Do you think size and/or greed are the reasons so many procedures between giant entities and their customers are falling apart? Is technology put to use before it’s ready for prime time? Are there other reasons so much is running aground these days?

Service of When a Communicator Can’t Connect with a Communications Company

Thursday, March 2nd, 2023

I’ve done well helping clients communicate with consumer and trade audiences. So why can’t I get through to Verizon Wireless, a communications company? And how can a vendor expect a customer to spend as much time as I already have, simply to accomplish a routine thing—and still not succeed?

I tried on and off for three days to update my credit card information for auto pay on my business account. Every time I feel a sense of relief because I successfully navigated press 1, press 6 to get a person, I’m disappointed. What have I accomplished?  I think that I’ve paid twice for March service.

I was promised a callback that never happened. Why did I need one? The customer service rep told me there was something wrong with the system which didn’t accept my information and she’d get back with me. [Reps aren’t able to take credit card numbers over the phone for security reasons.] CVS and Trader Joe’s had no trouble with the new card.

After countless misfires I finally reached someone to send me the link to input the new information and she said it went through. I did a happy dance that turned into a scream when after the call I received a Verizon notification that I’d discontinued Auto Pay! Huh?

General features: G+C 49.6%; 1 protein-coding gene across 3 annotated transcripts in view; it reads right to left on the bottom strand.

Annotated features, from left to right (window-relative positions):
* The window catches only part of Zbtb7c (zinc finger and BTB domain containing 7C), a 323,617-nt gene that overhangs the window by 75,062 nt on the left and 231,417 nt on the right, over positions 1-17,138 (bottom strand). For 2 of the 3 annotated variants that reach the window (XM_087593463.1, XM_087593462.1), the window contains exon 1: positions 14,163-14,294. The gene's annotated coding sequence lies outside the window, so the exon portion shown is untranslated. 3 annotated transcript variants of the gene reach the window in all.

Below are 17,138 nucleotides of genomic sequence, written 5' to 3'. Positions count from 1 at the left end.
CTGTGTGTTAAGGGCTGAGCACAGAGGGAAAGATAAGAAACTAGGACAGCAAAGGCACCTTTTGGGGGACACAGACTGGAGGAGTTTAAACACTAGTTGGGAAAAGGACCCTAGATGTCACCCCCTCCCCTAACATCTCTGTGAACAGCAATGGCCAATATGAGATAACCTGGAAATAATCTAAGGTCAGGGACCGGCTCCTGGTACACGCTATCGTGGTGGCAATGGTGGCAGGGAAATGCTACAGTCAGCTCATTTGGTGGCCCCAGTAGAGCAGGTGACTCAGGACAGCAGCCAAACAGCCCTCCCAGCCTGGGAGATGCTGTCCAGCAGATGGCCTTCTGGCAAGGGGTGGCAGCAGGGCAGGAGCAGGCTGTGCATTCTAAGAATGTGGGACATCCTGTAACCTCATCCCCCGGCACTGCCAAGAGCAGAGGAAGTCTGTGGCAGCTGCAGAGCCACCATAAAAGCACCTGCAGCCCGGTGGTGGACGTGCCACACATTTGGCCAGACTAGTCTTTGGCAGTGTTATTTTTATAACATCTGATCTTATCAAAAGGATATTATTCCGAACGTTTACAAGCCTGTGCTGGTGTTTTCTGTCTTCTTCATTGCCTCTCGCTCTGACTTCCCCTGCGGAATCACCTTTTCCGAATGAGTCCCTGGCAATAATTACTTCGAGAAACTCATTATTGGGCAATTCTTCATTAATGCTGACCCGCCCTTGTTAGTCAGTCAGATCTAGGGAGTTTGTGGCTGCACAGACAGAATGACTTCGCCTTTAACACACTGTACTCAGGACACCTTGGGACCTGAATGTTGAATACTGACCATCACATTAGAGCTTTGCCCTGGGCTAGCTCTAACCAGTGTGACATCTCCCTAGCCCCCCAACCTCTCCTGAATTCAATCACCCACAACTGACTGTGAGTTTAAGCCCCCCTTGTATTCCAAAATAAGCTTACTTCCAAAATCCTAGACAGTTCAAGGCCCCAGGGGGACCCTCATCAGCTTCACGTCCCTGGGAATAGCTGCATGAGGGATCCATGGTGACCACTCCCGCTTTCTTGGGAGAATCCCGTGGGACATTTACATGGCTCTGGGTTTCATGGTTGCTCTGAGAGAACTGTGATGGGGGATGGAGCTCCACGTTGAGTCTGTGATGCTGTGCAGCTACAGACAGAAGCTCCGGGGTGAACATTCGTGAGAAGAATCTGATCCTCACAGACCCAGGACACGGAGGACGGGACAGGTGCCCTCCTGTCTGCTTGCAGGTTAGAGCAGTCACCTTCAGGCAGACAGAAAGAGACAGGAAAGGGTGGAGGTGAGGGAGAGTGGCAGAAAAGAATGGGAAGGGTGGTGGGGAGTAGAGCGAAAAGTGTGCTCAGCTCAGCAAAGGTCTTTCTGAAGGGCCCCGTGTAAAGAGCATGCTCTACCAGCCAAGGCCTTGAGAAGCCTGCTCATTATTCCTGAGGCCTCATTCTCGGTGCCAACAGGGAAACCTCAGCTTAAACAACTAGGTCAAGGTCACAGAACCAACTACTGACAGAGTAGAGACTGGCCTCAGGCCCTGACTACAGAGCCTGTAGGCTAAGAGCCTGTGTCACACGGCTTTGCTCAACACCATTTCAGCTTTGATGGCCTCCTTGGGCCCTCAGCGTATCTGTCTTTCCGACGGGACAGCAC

To rectify this I tried Verizon Chat—to get to it I went through another time consuming rigamarole–and soon learned that Alex handled personal not business accounts. She shared a few more toll-free numbers.

I’d already tried all sorts and if I got a person he/she was inevitably in the wrong department. When promised to be transferred to a person, I’d wait on hold for minutes and find myself back to the automated voice asking me to “press 6” which meant what I needed done didn’t match any of the options. I tried yelling at the phone and hitting 000000000000000 and #######. Or sometimes I’d hit number 1 as instructed—which promised me a live person–and it didn’t register so soon after punching in my phone number and responding to a link texted to my phone proving I’m legit, a computer voice would say “You didn’t respond. Goodbye.” My phone is new, by the way.